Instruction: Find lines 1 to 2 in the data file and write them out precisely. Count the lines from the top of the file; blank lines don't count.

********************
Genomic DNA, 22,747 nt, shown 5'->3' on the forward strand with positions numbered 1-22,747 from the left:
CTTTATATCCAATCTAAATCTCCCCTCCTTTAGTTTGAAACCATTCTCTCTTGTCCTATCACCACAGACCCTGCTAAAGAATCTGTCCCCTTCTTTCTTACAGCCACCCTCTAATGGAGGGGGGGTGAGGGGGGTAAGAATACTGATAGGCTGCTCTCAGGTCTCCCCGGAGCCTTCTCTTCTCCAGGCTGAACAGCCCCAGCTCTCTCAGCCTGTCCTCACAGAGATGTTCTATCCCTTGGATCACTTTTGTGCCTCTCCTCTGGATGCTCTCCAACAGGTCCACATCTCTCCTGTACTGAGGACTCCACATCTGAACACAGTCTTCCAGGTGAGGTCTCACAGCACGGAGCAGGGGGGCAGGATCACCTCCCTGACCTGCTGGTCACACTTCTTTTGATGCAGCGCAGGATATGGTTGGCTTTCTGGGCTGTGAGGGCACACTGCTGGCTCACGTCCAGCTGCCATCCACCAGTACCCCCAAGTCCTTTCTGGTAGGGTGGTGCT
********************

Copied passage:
Genomic DNA, 22,747 nt, shown 5'->3' on the forward strand with positions numbered 1-22,747 from the left:
CTTTATATCCAATCTAAATCTCCCCTCCTTTAGTTTGAAACCATTCTCTCTTGTCCTATCACCACAGACCCTGCTAAAGAATCTGTCCCCTTCTTTCTTACAGCCACCCTCTAATGGAGGGGGGGTGAGGGGGGTAAGAATACTGATAGGCTGCTCTCAGGTCTCCCCGGAGCCTTCTCTTCTCCAGGCTGAACAGCCCCAGCTCTCTCAGCCTGTCCTCACAGAGATGTTCTATCCCTTGGATCACTTTTGTGCCTCTCCTCTGGATGCTCTCCAACAGGTCCACATCTCTCCTGTACTGAGGACTCCACATCTGAACACAGTCTTCCAGGTGAGGTCTCACAGCACGGAGCAGGGGGGCAGGATCACCTCCCTGACCTGCTGGTCACACTTCTTTTGATGCAGCGCAGGATATGGTTGGCTTTCTGGGCTGTGAGGGCACACTGCTGGCTCACGTCCAGCTGCCATCCACCAGTACCCCCAAGTCCTTTCTGGTAGGGTGGTGCT